Crystal structure of Human beta-hexosaminidase B: Understanding the molecular basis of Sandhoff and Tay-Sachs diseaseMark, B.L., Mahuran, D.J., Cherney, M.M., Zhao, D., Knapp, S., James, M.N.G.
(2003) J Mol Biol 327: 1093-1109
- PubMed: 12662933
- DOI: 10.1016/s0022-2836(03)00216-x
- Primary Citation of Related Structures:
1NP0, 1NOW, 1NOU
- PubMed Abstract:
In humans, two major beta-hexosaminidase isoenzymes exist: Hex A and Hex B. Hex A is a heterodimer of subunits alpha and beta (60% identity), whereas Hex B is a homodimer of beta-subunits. Interest in human beta-hexosaminidase stems from its association ...
In humans, two major beta-hexosaminidase isoenzymes exist: Hex A and Hex B. Hex A is a heterodimer of subunits alpha and beta (60% identity), whereas Hex B is a homodimer of beta-subunits. Interest in human beta-hexosaminidase stems from its association with Tay-Sachs and Sandhoff disease; these are prototypical lysosomal storage disorders resulting from the abnormal accumulation of G(M2)-ganglioside (G(M2)). Hex A degrades G(M2) by removing a terminal N-acetyl-D-galactosamine (beta-GalNAc) residue, and this activity requires the G(M2)-activator, a protein which solubilizes the ganglioside for presentation to Hex A. We present here the crystal structure of human Hex B, alone (2.4A) and in complex with the mechanistic inhibitors GalNAc-isofagomine (2.2A) or NAG-thiazoline (2.5A). From these, and the known X-ray structure of the G(M2)-activator, we have modeled Hex A in complex with the activator and ganglioside. Together, our crystallographic and modeling data demonstrate how alpha and beta-subunits dimerize to form either Hex A or Hex B, how these isoenzymes hydrolyze diverse substrates, and how many documented point mutations cause Sandhoff disease (beta-subunit mutations) and Tay-Sachs disease (alpha-subunit mutations).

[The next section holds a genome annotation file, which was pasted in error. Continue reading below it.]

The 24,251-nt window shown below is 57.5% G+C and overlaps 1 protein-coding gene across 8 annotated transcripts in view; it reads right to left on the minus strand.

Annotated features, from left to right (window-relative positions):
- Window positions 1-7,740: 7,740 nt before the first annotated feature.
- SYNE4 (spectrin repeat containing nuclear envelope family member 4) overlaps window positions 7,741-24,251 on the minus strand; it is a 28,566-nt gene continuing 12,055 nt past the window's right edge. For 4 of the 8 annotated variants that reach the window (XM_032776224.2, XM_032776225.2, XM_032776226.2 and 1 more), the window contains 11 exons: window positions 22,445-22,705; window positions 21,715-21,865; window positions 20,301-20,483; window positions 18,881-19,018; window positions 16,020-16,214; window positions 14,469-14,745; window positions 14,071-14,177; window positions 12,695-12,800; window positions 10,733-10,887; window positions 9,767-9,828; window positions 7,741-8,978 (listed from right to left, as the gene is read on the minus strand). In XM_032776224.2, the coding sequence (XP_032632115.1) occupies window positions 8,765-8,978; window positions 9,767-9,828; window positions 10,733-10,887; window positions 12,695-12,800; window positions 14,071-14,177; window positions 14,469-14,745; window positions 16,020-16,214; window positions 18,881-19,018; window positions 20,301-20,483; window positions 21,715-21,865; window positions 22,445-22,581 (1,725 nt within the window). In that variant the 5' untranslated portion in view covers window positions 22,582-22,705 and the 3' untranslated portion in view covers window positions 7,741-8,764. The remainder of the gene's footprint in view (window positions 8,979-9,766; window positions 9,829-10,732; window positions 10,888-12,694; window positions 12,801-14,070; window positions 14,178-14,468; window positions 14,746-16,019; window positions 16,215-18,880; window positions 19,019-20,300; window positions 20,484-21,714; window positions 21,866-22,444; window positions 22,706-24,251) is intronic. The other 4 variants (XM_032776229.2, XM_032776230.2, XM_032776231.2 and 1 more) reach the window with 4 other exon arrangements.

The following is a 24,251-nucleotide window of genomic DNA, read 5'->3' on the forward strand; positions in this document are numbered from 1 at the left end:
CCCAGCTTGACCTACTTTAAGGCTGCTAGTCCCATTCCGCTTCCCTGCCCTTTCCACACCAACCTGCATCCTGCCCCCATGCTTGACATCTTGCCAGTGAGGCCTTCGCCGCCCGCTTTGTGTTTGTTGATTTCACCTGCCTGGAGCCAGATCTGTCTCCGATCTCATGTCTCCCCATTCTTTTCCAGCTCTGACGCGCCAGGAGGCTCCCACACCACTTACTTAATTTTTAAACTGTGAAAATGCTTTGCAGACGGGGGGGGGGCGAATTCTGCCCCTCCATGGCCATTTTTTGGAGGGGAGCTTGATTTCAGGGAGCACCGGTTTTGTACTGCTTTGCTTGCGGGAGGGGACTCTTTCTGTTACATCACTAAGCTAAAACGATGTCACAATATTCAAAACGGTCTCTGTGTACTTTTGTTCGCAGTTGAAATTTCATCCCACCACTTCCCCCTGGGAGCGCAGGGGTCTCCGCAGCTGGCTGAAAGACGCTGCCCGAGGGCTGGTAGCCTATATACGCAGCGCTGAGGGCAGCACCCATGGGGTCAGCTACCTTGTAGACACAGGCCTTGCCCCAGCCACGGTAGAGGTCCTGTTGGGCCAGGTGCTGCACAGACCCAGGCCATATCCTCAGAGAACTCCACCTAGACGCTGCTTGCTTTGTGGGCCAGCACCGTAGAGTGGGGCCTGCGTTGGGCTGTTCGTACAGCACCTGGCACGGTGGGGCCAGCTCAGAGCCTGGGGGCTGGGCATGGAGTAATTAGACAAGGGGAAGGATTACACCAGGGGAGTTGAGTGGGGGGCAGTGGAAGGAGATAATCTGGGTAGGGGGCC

Canadian Institutes of Heath Research Group in Protein Structure and Function, Department of Biochemistry, University of Alberta, T6G 2H7, Edmonton, Alt., Canada.